A new report released today by the nonprofit National Fire Protection Association (NFPA) shows that the number of smoking-material related fire deaths in the U.S. dropped below 700 in 2008, representing the second lowest level since 1980. While several factors can be credited for the latest decline, NFPA points to new fire-safe cigarette legislation as an important component of the decrease.
A total of 114,800 smoking-material fires resulted in an estimated 680 deaths, 1,520 injuries and $737 billion in direct property damage in 2008. (Smoking materials are defined as lighted tobacco products, but do not include matches or lighters.)
Smoking-material fires have been down by 66% from 1980 to 2008. NFPA’s report says this long-term trend is due to fewer people smoking, and to standards and regulations that now require mattresses and upholstered furniture be made with materials more resistant to cigarette ignition, among other factors. However, the most recent drop in smoking-material fire fatalities can also be attributed to “fire-safe” cigarette legislation, which mandates that cigarettes be produced with reduced ignition strength, and carry a lower propensity for burning when left unattended. NFPA launched the Coalition for Fire-Safe Cigarettes in 2006 with the goal of getting fire-safe cigarettes in every state across the country. Prior to the formation of the Coalition, two states had passed legislation. As of February, all 50 states had passed similar bills. The laws are now in effect in 47 states.
According to Lorraine Carli, NFPA’s vice president of communications, nearly all home smoking-material fires are unintentional, and are most often caused by some human error in control or disposal.
“Widespread use of safeguards like fire-safe cigarettes, which can minimize or altogether prevent the damage incurred by smoking-material related mishaps, serves as a critical step for further reducing the nation’s fire problem,” said Carli.
In 2003, New York was the first state to adopt a fire-safe cigarette requirement. By the end of 2008, a total of 18 states across the country implemented the law. From 2003 to 2008, when the percentage of smokers covered by the law rose from 0% to 21-29%, the number of smoking-material structure fires fell 14%, and the number of civilian deaths dropped 16%. When the law is fully effective (in late 2012), simple projections show that the fire reduction rate should reach 50-70%, and the civilian fire death rate should drop by 56-77% (both relative to levels in 2003, the last year before the fire-safe cigarette law was effective in any state.)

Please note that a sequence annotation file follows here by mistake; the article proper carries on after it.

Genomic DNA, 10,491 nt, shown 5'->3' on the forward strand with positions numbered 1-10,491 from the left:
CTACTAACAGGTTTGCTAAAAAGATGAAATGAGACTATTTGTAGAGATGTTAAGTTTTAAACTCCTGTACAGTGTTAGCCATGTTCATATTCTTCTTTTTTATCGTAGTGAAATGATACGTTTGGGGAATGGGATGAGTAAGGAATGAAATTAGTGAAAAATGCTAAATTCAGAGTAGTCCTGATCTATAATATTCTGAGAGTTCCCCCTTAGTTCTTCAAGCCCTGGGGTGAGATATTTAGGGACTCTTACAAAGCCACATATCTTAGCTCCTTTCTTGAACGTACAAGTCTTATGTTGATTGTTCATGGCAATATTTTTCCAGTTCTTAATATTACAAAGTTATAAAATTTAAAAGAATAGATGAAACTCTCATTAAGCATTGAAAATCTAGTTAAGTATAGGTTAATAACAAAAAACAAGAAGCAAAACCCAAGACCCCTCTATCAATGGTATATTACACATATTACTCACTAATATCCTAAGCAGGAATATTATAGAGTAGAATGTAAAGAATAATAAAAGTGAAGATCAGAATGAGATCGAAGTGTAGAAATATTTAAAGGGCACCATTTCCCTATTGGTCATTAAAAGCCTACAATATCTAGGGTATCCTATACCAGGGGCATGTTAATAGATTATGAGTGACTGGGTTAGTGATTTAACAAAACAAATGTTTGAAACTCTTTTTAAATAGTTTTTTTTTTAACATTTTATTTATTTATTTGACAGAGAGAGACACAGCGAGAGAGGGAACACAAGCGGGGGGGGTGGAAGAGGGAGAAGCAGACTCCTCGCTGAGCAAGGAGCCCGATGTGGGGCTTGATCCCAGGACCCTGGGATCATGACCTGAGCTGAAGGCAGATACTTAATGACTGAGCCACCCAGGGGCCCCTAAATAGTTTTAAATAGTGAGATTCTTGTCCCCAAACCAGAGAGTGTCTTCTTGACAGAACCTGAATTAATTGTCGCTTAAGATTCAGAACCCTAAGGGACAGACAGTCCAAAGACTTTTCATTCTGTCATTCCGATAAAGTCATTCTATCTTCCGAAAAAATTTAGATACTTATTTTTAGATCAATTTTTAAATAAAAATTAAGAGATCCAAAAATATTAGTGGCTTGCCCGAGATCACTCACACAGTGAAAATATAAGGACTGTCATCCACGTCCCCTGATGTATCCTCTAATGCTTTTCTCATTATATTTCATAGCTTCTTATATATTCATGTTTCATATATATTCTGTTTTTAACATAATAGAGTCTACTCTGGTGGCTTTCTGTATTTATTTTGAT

“We are thrilled to see the intended consequences of fire-safe cigarette legislation,” said Carli. “It is clear that the initiative has already made an impact on public safety and that further progress will be achieved over the next few years. “
Other notable findings from NFPA’s report show:
- Most of the fires caused by smoking materials and related losses occur in homes, including apartments.
- Roughly equal shares of deaths resulting from smoking-material fires were in bedrooms (36%) as in living rooms, family rooms and dens (33%).
- One out of four fatal victims of smoking-material fires is not the smoker whose cigarette started the fire. The risk of dying in a home fire caused by smoking materials rises with age.
As with virtually all types of fires, there are many steps people can take to prevent smoking-material fires. NFPA and the U.S. Fire Administration (USFA) worked collaboratively to develop the following safety tips, which primarily focus on safe storage and disposal of cigarettes:
- If you smoke, smoke outside.
- Whenever you smoke, use deep, wide, sturdy ashtrays, which should be set on something solid and hard to ignite, like an end-table.
- Before you throw out butts and ashes, make sure they are out. Dowsing in water or sand is the best way to do that.
- Check under furniture cushions and in other places people smoke for cigarette butts that may have fallen out of sight.
- To prevent a cigarette fire, you have to be alert. You won’t be if you’re sleepy, have been drinking, or have taken medicine or other drugs.
- Smoking should not be allowed in a home where medical oxygen is used.
About the National Fire Protection Association (NFPA)
NFPA is a worldwide leader in providing fire, electrical, building, and life safety to the public since 1896. The mission of the international nonprofit organization is to reduce the worldwide burden of fire and other hazards on the quality of life by providing and advocating consensus codes and standards, research, training, and education. Visit NFPA’s Web site at www.nfpa.org